So, I'd like to make the Lazy Lion argument again from here. Because the time is coming when we need to shift our determined grip on work ethic to a determined reaching for social ethic. There will not be enough jobs for most people, and most people will not be qualified for most of the jobs there are. We see it, we know it, we can deny it but it's coming like a tidal wave. So let's understand why that's actually a good thing.

The lion doesn't hunt all the time. The lion sleeps most of the time, enjoying the sun, being one with the Universe. If the lion hunted all the time, it would HAVE to hunt all the time, to consume enough calories to allow it to hunt all the time. And likely, it would starve. Because the lion is very, very big. It requires many, many resources to be active. There are only so many resources around. If the lion hunted all the time, there would be far fewer resources, then far fewer lions.

You know what else is big? Humans. And we're not just active - we take up more resources than our 16 hours of daily movement in calories. This planet is finite, its resources finite - for the most part, nothing goes in and nothing goes out. The number of humans is growing exponentially- that is, until we tip destabilizing forces and many of us die off and we take awhile to reinfest repopulate.

We are killing the planet so that we can use up its resources faster and faster to allow more and more activity, keep more and more people alive in increasingly unstable circumstances, and all for a work ethic that says people are only useful if they are used, under an assumption that only a few can win; while, all the time, technology and science have been developing towards a different goal - a goal we all want - to let us be lazy lions.

Every human longs for a life where the drudge work is done (robots) and they can spend their time on the things they love, like being entertained, cuddling with family, walking in the woods, communing with nature, seeing places, playing sports and games, thinking, imagining, trying things, gaining skills and pursuing deep interests. When I believed that wasn't a possible future I didn't see it as a worthy goal. Mostly because of the nagging voice that says: but what did they do to DESERVE all that? Like having your own time to enjoy life isn't the very thing we are all striving for in our own ways.

We could all have it, together. In pockets, at first, but it's possible. More than that, it's a different alternative to the one I see coming on, of widespread fear, insecurity, panic, desperation, violence, cracking-down, murderous intent and culling. That's the future if we decide that only a few, maybe 10% of humans, get the good life, and the rest don't deserve it. It seems unnecessary. Soon we won't need or want so many humans involved in the transformation of resources into forms of value. Already, actually. Soon we will need more humans involved in the work of care, because producing workers in the new economy requires a ratio of more adults to children in education, and because we want to foster home and institutional environments that support peaceful co-existence.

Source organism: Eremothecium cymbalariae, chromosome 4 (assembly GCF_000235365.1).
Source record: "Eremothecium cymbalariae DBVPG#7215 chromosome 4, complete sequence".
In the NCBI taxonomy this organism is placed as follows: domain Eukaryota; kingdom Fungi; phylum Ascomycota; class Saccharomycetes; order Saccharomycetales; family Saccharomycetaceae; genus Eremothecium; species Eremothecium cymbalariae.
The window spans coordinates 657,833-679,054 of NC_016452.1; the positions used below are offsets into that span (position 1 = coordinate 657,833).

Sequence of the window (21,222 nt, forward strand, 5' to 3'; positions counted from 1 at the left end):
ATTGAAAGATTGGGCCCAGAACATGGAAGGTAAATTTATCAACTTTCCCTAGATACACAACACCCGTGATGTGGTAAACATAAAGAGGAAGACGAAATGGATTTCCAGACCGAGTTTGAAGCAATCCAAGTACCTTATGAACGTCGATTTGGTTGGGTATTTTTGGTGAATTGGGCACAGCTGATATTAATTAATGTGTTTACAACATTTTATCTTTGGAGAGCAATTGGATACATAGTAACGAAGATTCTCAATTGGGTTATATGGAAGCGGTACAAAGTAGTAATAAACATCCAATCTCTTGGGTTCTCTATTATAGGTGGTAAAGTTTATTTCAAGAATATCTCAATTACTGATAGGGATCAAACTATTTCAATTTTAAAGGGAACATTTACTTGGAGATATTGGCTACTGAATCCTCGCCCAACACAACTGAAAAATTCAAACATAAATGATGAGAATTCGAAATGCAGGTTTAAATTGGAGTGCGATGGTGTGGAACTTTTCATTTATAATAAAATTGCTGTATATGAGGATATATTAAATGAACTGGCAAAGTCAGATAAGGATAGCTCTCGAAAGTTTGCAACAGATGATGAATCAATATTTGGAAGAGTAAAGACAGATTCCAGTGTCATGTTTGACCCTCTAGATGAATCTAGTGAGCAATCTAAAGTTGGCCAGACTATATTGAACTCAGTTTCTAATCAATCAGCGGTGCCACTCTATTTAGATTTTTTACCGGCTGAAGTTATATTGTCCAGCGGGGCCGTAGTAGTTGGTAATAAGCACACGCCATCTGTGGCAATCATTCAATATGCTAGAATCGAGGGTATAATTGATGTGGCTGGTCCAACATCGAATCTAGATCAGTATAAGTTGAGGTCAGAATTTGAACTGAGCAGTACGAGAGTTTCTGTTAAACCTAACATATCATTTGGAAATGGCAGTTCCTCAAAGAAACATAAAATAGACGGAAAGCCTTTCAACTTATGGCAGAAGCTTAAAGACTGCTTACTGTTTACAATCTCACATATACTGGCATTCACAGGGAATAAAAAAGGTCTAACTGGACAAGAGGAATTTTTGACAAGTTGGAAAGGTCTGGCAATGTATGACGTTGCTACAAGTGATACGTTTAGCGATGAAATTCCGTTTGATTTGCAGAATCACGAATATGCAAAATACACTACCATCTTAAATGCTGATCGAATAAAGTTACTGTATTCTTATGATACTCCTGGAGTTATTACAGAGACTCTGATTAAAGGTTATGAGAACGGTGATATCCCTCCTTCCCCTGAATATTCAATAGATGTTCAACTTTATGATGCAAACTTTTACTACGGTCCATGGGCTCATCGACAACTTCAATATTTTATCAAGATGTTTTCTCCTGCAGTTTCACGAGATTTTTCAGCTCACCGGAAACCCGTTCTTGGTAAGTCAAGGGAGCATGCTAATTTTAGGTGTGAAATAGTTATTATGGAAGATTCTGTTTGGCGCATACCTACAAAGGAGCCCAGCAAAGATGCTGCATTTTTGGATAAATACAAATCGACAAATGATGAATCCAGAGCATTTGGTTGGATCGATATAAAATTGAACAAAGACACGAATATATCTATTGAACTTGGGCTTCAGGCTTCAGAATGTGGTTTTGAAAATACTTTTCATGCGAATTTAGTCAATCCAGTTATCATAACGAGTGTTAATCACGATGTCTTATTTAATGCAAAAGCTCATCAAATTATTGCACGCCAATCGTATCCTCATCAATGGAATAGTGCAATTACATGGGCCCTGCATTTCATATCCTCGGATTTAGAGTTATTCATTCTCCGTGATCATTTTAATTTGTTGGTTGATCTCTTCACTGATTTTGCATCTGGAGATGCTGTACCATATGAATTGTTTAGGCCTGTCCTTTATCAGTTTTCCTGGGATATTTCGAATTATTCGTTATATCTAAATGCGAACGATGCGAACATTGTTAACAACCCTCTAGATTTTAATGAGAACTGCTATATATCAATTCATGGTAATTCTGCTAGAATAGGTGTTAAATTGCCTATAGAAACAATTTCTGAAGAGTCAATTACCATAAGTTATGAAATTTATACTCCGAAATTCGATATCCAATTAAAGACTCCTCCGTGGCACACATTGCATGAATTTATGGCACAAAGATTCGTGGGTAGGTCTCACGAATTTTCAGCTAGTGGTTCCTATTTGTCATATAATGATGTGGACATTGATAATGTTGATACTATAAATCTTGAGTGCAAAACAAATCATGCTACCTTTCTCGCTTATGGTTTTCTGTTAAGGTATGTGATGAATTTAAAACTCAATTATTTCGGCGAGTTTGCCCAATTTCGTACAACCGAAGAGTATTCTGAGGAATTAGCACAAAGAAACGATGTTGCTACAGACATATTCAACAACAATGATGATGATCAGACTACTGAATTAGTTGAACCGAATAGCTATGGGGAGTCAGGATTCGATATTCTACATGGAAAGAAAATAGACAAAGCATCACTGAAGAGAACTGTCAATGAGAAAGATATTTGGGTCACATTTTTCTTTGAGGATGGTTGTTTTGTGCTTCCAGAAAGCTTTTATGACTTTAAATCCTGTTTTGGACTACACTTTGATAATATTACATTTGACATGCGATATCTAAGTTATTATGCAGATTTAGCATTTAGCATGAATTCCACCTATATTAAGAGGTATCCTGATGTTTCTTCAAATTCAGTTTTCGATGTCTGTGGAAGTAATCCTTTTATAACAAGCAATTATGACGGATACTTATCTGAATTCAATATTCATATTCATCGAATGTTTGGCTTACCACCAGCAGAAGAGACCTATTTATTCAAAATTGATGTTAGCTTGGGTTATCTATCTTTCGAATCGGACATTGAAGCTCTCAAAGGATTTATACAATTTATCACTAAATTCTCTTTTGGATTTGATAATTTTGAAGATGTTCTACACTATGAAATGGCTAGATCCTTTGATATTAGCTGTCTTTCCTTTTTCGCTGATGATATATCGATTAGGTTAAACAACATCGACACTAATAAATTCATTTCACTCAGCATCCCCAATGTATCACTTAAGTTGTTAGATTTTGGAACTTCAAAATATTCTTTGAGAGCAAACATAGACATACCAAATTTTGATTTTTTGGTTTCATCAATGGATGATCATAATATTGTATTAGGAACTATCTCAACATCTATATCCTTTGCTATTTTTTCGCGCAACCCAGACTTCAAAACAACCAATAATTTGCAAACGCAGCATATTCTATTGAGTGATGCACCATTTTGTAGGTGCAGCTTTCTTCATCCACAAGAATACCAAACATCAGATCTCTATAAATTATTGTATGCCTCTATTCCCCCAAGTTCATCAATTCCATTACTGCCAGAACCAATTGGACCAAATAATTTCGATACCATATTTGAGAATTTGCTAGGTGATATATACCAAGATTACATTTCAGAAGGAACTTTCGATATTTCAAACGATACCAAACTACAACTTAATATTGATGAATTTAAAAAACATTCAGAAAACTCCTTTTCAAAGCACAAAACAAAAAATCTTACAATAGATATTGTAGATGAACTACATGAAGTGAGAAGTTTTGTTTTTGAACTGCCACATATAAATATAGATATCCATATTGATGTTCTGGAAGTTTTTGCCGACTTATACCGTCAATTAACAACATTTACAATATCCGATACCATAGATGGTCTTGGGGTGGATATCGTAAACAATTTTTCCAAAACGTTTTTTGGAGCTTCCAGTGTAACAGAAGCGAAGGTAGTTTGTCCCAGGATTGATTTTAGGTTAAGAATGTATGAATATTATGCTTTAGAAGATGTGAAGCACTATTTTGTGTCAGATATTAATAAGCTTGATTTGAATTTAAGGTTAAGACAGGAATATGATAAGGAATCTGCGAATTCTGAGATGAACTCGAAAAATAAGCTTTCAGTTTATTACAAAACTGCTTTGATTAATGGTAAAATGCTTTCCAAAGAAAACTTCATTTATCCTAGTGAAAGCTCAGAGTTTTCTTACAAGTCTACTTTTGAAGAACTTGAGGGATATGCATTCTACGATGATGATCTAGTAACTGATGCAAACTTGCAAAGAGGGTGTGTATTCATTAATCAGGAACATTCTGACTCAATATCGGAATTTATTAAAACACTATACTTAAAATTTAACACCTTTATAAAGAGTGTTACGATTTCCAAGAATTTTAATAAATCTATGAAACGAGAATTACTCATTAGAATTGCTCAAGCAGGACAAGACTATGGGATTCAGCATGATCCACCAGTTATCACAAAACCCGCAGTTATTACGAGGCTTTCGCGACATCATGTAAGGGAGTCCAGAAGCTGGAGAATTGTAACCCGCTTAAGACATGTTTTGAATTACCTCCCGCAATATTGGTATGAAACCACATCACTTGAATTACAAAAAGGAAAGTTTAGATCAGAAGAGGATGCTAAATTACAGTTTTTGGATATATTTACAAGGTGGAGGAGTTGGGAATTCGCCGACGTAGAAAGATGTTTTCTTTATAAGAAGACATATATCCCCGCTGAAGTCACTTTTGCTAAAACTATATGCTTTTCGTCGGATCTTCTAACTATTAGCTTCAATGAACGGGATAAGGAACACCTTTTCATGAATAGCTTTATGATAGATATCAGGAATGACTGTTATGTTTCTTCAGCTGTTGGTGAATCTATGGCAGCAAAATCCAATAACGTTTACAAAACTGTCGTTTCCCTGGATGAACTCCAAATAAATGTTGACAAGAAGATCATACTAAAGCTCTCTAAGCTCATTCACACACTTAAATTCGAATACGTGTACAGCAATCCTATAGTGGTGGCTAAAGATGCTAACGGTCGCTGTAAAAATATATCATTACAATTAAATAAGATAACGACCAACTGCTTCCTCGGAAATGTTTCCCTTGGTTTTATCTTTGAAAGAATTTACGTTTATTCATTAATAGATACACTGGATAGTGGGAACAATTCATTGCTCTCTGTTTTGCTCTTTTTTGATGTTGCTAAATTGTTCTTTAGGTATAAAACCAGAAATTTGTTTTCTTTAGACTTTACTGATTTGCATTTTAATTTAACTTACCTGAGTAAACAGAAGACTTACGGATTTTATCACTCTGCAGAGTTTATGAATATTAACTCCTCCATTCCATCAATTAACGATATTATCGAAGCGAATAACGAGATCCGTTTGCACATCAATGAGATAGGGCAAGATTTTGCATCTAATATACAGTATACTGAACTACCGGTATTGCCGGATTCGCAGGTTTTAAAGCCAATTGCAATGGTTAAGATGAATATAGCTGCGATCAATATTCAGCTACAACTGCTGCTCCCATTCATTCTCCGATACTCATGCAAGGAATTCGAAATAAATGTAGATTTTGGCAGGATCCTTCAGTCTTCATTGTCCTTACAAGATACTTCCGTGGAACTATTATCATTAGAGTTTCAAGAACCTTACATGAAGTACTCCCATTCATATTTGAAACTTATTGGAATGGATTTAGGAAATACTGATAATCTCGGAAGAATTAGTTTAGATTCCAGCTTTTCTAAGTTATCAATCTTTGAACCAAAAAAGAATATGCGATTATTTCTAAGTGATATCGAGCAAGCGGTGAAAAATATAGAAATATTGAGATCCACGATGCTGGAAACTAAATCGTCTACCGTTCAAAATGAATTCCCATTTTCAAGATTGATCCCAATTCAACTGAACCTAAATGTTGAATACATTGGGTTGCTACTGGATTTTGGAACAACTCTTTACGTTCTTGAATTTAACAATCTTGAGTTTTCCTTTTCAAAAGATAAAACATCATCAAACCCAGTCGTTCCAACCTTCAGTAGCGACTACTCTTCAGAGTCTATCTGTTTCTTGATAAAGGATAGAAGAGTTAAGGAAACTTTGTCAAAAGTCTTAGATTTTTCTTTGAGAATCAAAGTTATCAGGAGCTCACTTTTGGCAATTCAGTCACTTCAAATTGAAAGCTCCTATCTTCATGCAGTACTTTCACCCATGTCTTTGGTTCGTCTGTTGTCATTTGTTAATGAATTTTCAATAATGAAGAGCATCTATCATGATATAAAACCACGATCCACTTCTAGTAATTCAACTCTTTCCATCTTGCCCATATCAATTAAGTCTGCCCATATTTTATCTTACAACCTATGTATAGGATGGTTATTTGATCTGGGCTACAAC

People who aren't needed to work can spend more time caring for each other, and that will be good for society. But not if they spend the whole time afraid, stressed out, worried about money, feeling insecure, losing confidence, getting desperate and ruining relationships. Let the people transfer graciously from work to living their lives, and they will find productive, innovative things to do, all on their own. And at least they won't be rioting, looting or clogging up the "justice" system. Let us be lazy lions, oh powers that be, oh 85 men who own most of the world's resources through complicated and arbitrary agreements made by old men a long time ago.

There's no reason for all this angst. Let the humans be lazy lions and let's get back to what matters in our lives. It will be good for the planet, good for the families, good for the souls. It may sound far fetched, but that's partly that we've been programmed another way, and partly short-term vision. Every great leader I've observed knows that having an inspiring vision gives you a light for steering the ship. We could pick this vision, and we could decide to govern towards it, over 50 years, over 200, over a thousand. We could evaluate policy decisions against it. And being the resourceful creatures we are, we would get there, eventually. I thought that was what we were doing, what the religions were saying, what I kept hearing on tv and in school as a kid. When did we change course to winner takes all?

Everything is the way it is because most people believe that's the only way it can be. What can turn their heads?

(probably something fun and delightful)

Saturday, November 12, 2016

Impatience, triggers and populating my life

I'm a contrary creature in ways that can confound or anger those who don't understand, while surprising and sparking those who do. The difference is whether they blame me for their discomfort.